A Gitmo Prisoner Alleges He Has Been Tortured Under Obama

According to a lawsuit, Imad Abdullah Hassan is force-fed with an unnecessarily large tube while strapped to a chair covered in blood and human waste.
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Reuters

The torture began under President George W. Bush, Gitmo prisoner Imad Abdullah Hassan alleges. It left him broken. And the torture continues under President Obama. The 34-year-old Yemeni has been a prisoner for 12 years. No charges have ever been filed against him. Though cleared for release five years ago, he remains captive. And in his telling, he is tortured daily by American medical staff and guards.

His lawsuit is Imad Abdullah Hassan v. Barack Obama. Be forewarned that his declaration, which comes via the sworn statement of his attorney, is extremely graphic. 

Decide for yourself whether his treatment constitutes torture.

* * *

The hunger strike is one place to begin.

To protest their plight, many Guantanamo prisoners have refused food at one time or another. Hassan has been among the most dedicated. "Mr. Hassan informs me that he is on a hunger strike because—similar to President Obama—he believes that it is wrong for the U.S. to detain prisoners, without charge or trial in Guantanamo," his attorney states. "His hunger strike is a peaceful protest, based in part upon the example of a number of people he respects, including Mahatma Ghandi."

The U.S. government has tried to break his hunger strike. 

Initially, he was force-fed in the prisoner hospital, where a small tube was inserted through his nostril and left in place. A medical officer told him that continually inserting and removing the tube could cause various medical complications. 

Over time, Hassan charges, the force-feeding was made deliberately less pleasant for prisoners. Circa November 2005, his attorney writes, a new process was introduced: 

  1. Prisoners were strapped to a hospital bed prior to feeding.
  2. Larger tubes were used, and they caused undue pain when forced into the nostrils of the prisoners.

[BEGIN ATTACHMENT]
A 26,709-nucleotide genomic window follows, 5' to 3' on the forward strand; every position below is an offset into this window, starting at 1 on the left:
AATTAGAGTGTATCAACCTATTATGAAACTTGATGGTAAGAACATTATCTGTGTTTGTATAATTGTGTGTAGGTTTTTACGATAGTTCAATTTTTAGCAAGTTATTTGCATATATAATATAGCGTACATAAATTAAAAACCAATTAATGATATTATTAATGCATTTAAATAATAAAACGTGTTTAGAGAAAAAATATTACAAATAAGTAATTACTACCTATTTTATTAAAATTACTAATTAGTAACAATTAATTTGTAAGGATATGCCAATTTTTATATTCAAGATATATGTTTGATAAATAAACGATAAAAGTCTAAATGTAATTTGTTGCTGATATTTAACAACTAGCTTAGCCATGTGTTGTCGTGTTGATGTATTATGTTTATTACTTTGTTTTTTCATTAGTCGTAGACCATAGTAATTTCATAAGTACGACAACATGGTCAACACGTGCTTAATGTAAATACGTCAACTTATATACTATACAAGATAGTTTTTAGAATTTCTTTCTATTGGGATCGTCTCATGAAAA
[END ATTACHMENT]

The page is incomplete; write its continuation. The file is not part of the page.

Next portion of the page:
3. A funnel was used to channel large amounts of liquid into the tube.

In fact, so much liquid was forced through that the second time Hassan underwent this procedure, he lost consciousness and spent two days in critical condition.

The procedure wasn't used again. In late 2005 or early 2006, new methods were adopted. That is the way Hassan has been force-fed ever since, according to the declaration. 

* * *

Is force-feeding torture? I don't have a general answer to that question. But if Hassan has indeed spent much of the last eight years being force-fed using the method I am about to describe, then I believe he has been the victim of illegal torture. 

Here are some relevant details that the lawsuit alleges:

  • At Gitmo, they began to use tubes that were too big for Hassan's nostrils.
  • Rather than leaving them in place, they would insert and remove them twice a day.
  • Prisoners were force-fed in what Hassan called "the Torture Chair." Hands, legs, waist, shoulders and head were strapped down tightly. The men were also force-fed constipation drugs, causing them to defecate on themselves as they sat in the chair being fed. "People with hemorrhoids would leave blood on the chair and the linens would not always be changed before the next feeding." They'd be strapped down amid the shit and blood for up to two hours at a time.
  • But quicker wasn't always better. That's because Gitmo staff started force-feeding much more liquid into the prisoners. Sometimes they sped up the process, leaving the amount of liquid constant. "If Mr. Hassan vomited on himself at any time during the procedure, what he terms 'the atrocity' would start all over again." Severe gastric pain was common.
  • "Early on in this new and more abusive phase ... authorities took Mr. Hassan and two others to another block so that others would see what was being done to them. This was obviously done as a deterrent to scare others into not hunger striking."

At various times, these methods were combined with other forms of abuse, the lawsuit continues. "The air-conditioning was turned up and detainees were deprived of a blanket. This was particularly difficult for the hunger strikers, as they inevitably felt the cold more than someone who was eating." Detainees on hunger strikes were also refused the right to participate in communal prayers, and the prison-camp guards "would bang the cells all day and all night to prevent sleep."

Force-feeding and associated abuses led some to commit suicide, Hassan alleges. And his fate? He has severe gastric pain, damage to both his nostrils, sinus problems, and bouts of pancreatitis, sometimes brought on by the use of a high-fat nutritional supplement. "Mr. Hassan insists that the doctors at Guantanamo do not protect his health or interests," the complaint states. "He has related that the doctors' only object appears to be to find ways to make the detainees bend to the military's will." 

There is much more in the declaration. But a single exchange between Hassan and his captors will suffice for our conclusion, for it is a perfect summary: "Mr. Hassan told them that one day they would face judgment. This had no effect on them."

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Conor Friedersdorf is a staff writer at The Atlantic, where he focuses on politics and national affairs. He lives in Venice, California, and is the founding editor of The Best of Journalism, a newsletter devoted to exceptional nonfiction.

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